Which funds are performing well during the crisis

There has been dispersion on the performance front during this downturn as well – with the best performer up 11 per cent (Wellington Global Total Return) and the worst performer falling 36.7 per cent (Natixis H20 Multi-Returns).

What I would say is that many of the traditional funds are living up to their billing, such as the Artemis US Absolute Return (-0.3 per cent).

Solid performers like the Janus Henderson UK Absolute Return (-3.4 per cent) and the Church House Tenax Absolute Return Strategies (-6.5 per cent) have all recorded low to medium single-digit losses during this period.

The other equity market that has held up well is China.

Despite Covid-19 originating there, the Chinese government’s way of tackling the coronavirus appears to have worked, and markets are reflecting that.

Top performers include the likes of Matthews China Small Companies (6.7 per cent) and Invesco China Equity (-6.83 per cent).

The multi-asset nature of many funds in the IA Mixed Investment sectors has also seen them hold up better than most of the market.

The Mixed Investment 0-35% Shares sector has seen the smallest average loss, as you would expect, (down 12 per cent), while the Mixed Investment 40-85% Shares sector has seen an average loss of 20.9 per cent.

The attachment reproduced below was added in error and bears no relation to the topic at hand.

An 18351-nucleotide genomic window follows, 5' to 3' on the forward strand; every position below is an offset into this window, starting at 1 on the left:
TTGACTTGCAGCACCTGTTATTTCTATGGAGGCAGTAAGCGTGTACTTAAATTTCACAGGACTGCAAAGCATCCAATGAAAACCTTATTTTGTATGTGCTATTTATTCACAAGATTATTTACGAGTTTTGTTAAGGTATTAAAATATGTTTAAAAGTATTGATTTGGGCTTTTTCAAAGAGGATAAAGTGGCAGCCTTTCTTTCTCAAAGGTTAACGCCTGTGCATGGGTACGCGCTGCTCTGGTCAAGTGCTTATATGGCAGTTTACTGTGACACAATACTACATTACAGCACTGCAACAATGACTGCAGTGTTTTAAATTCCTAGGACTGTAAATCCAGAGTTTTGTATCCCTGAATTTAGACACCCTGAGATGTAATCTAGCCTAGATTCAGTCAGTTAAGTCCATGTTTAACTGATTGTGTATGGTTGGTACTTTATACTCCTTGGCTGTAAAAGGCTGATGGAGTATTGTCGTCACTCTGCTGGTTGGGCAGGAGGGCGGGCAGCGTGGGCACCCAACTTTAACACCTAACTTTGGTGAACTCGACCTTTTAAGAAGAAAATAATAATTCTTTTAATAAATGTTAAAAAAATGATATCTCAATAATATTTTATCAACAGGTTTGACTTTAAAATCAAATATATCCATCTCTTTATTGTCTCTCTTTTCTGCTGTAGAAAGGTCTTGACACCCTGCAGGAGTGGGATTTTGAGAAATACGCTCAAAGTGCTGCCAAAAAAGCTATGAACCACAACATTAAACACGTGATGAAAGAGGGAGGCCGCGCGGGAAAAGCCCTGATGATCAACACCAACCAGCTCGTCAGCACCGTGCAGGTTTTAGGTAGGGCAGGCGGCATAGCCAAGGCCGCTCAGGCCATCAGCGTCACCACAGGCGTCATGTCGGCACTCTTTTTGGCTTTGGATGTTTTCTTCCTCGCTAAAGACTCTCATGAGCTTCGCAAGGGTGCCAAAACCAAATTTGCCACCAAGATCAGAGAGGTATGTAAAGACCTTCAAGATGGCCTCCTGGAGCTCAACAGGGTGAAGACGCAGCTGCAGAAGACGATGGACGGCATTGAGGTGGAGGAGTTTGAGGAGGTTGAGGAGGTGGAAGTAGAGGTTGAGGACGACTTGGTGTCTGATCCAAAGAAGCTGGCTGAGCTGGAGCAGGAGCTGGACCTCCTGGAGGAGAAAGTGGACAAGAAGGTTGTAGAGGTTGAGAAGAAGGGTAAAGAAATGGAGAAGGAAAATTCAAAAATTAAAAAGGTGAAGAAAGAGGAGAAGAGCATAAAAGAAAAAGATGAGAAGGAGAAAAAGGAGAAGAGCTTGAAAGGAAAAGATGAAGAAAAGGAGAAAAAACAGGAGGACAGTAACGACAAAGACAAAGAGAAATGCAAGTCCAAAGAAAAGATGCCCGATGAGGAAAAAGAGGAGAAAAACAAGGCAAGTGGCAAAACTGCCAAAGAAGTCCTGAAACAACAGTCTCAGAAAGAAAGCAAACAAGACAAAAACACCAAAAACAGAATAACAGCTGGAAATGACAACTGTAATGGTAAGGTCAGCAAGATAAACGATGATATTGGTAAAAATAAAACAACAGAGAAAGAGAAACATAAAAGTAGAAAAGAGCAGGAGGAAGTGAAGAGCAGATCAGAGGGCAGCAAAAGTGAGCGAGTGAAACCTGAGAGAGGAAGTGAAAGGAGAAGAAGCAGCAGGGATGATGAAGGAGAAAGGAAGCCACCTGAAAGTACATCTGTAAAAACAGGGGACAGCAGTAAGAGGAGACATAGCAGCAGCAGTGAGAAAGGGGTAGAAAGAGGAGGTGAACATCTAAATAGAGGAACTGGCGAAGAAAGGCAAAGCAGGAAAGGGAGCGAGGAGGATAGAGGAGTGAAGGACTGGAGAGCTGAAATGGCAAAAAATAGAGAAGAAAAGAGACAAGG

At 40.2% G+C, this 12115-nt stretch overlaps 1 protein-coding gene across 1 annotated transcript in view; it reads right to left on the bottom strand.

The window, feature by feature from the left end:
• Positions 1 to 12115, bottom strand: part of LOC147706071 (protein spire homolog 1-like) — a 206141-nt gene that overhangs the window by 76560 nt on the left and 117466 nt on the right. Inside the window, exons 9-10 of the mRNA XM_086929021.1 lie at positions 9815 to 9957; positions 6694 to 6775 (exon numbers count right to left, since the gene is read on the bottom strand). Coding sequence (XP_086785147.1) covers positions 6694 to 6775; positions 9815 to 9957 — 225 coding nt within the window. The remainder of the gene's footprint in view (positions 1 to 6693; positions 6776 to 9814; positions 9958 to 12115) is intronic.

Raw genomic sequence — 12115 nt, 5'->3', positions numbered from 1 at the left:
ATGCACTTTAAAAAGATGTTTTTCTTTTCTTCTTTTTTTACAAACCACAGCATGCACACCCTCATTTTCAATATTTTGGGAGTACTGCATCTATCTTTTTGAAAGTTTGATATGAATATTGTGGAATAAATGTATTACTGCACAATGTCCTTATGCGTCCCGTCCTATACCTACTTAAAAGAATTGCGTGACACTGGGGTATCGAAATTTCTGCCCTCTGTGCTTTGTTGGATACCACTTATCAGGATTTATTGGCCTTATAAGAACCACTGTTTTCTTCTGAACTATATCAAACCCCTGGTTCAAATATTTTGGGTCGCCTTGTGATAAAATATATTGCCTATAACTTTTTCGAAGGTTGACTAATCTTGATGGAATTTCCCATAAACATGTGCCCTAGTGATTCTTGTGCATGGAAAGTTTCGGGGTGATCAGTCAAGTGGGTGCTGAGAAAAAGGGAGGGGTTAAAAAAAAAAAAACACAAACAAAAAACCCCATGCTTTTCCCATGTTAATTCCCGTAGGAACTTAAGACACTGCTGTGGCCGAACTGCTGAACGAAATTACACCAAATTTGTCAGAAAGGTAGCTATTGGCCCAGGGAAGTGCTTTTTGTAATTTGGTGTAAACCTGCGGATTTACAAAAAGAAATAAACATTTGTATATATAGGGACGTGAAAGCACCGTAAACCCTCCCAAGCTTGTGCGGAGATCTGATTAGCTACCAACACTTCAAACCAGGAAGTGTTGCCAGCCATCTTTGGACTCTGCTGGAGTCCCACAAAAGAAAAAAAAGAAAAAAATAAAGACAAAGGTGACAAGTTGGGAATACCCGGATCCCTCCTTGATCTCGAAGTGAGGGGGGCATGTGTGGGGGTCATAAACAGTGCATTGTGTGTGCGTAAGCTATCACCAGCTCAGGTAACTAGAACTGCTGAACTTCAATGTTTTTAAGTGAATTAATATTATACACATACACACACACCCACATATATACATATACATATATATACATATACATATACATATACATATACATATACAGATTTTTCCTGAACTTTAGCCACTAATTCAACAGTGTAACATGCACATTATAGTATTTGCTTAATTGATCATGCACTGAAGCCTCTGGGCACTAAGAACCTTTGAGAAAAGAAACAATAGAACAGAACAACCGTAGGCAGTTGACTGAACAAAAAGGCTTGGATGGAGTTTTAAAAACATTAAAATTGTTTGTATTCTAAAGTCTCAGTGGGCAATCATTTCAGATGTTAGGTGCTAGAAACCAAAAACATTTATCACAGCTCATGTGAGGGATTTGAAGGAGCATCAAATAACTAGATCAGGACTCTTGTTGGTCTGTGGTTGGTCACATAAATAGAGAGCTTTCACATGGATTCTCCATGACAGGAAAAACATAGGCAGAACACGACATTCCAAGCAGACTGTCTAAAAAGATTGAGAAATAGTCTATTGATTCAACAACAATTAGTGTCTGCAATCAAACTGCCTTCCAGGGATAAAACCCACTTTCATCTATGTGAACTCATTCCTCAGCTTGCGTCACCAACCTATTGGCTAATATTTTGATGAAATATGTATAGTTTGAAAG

However, like the Targeted Absolute Return sector, there is quite a mix of funds that can lead to dispersion of performance.

As we talked about earlier, the depreciation of sterling also goes some way to explaining why the three major UK sectors – namely UK Smaller Companies (-36.5 per cent), UK Equity Income (-35.6 per cent) and the UK All Companies (-34.9 per cent) – have been the poorest performers since markets began to sell-off.

Not only does the UK have the uncertainty of Brexit hanging over the economy, but I also wonder if we are being punished for being tardy in following some of our counterparts in closing the country down – in terms of events and introducing social distancing – in a bid to tackle the spread of the coronavirus.

Value funds are also suffering compared to those investing in quality companies.

This is because quality companies, such as Reckitt Benckiser and Unilever, are still delivering the consumer staples that everyone needs, even in this UK lockdown scenario.

What we do not need is the likes of petrol or other discretionary spends.

Value often comes with companies that are more indebted, and anything with leverage has been hit hard.

Quality businesses that have the ability to continue to have good pricing power and compound their earnings have again come out stronger, while low interest rates have also helped these bond-proxy type businesses.

That is why the likes of the TB Evenlode Income (-28.6 per cent) and Liontrust Special Situations (-29.6 per cent) have been better performers in the UK All Companies sector during the sell-off, compared to a number of value, recovery or special situations funds, many of which have seen losses in excess of 40 per cent.